4. To make an exhibition of; to set in view conspicuously or ostentatiously; to exhibit for the sake of publicity; to
Proudly displaying the insignia of their order.Prescott.
5. (Print.) To make conspicuous by large or prominent type.
6. To discover; to descry. [Obs.]
And from his seat took pleasure to displayChapman.
The city so adorned with towers.
Syn. To exhibit; show; manifest; spread out; parade; expand; flaunt.
(Dis*play"), v. i. To make a display; to act as one making a show or demonstration. Shak.
1. An opening or unfolding; exhibition; manifestation.
Having witnessed displays of his power and grace.Trench.
2. Ostentatious show; exhibition for effect; parade.
He died, as erring man should die,Byron.
Without display, without parade.
1. Unfolded; expanded; exhibited conspicuously or ostentatiously.
2. (Her.) With wings expanded; said of a bird of pray, esp. an eagle.
3. (Print.) Set with lines of prominent type interspersed, to catch the eye.
(Dis*play"er) n. One who, or that which, displays.
(Dis"ple) v. t. To discipline; to correct. [Obs.]
And bitter Penance, with an iron whip,Spenser.
Was wont him once to disple every day.
(Dis*pleas"ance) n. [OF. desplaisance, F. déplaisance. Cf. Displacency.] Displeasure; discontent; annoyance.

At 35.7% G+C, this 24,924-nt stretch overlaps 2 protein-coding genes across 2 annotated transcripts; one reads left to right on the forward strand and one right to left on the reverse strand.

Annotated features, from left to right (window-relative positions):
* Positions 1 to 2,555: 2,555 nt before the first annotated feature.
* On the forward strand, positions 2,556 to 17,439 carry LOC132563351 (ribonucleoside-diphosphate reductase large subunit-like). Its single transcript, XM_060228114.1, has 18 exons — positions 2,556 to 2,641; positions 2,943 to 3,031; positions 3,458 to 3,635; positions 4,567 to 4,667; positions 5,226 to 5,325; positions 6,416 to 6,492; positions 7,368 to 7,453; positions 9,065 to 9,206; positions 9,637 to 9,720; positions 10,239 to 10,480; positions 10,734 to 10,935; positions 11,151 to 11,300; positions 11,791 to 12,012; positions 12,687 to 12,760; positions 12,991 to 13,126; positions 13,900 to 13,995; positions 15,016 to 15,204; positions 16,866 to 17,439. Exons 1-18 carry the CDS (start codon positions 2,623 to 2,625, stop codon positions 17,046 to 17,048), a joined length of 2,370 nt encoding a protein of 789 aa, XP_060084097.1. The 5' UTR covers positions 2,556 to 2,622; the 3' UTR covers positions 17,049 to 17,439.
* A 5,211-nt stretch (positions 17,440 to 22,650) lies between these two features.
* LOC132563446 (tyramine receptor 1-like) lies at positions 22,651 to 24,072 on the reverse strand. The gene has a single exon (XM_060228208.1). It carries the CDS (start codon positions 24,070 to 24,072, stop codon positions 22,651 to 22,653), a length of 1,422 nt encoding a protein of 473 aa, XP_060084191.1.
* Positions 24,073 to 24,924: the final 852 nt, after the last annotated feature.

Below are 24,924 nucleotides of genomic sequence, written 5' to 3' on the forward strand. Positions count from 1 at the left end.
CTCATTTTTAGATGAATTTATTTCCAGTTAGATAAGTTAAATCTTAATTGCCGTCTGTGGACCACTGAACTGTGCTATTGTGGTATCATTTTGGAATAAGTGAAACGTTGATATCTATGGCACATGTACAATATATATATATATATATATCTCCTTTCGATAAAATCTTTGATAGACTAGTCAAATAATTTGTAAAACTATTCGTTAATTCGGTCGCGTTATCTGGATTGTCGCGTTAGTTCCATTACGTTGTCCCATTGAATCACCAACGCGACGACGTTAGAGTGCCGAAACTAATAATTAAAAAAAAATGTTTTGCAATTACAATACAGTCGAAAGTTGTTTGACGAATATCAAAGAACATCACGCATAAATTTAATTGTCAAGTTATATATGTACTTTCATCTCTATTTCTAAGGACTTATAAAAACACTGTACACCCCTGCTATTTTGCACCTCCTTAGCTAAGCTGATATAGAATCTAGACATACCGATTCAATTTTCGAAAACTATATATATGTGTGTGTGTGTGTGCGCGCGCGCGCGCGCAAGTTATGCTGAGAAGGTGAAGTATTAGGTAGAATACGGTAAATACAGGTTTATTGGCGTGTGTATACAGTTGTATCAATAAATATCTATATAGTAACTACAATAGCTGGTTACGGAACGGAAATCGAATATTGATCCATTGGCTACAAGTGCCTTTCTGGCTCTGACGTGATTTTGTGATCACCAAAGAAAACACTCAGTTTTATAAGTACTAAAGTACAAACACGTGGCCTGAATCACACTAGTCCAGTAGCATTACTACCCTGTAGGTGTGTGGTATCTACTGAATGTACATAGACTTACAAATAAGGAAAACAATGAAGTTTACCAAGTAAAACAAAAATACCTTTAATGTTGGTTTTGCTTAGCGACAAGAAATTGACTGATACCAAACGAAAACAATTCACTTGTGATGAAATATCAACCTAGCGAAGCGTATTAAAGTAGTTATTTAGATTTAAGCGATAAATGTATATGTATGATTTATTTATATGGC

(Dis*pleas"ant) a. [OF. desplaisant, F. déplaisant. See Displease.] Unpleasing; offensive; unpleasant.
[Obs.] Speed. Dis*pleas"ant*ly, adv. [Obs.] Strype. Dis*pleas"ant*ness, n. [Obs.]
(Dis*please") v. t. [imp. & p. p. Displeased ; p. pr. & vb. n. Displeasing.] [OF. desplaisir,
whence F. déplaisir displeasure; pref. des- (L. dis- ) + plaisir to please. See Please, and cf. Displeasure.]
1. To make not pleased; to excite a feeling of disapprobation or dislike in; to be disagreeable to; to offend; to
vex; often followed by with or at. It usually expresses less than to anger, vex, irritate, or provoke.
God was displeased with this thing.1 Chron. xxi. 7.
Wilt thou be displeased at us forever?Psalms lxxxv. 5 (Bk. of Com. Prayer).
This virtuous plaster will displeaseJ. Fletcher.
Your tender sides.
Adversity is so wholesome . . . why should we be displeased therewith?Barrow.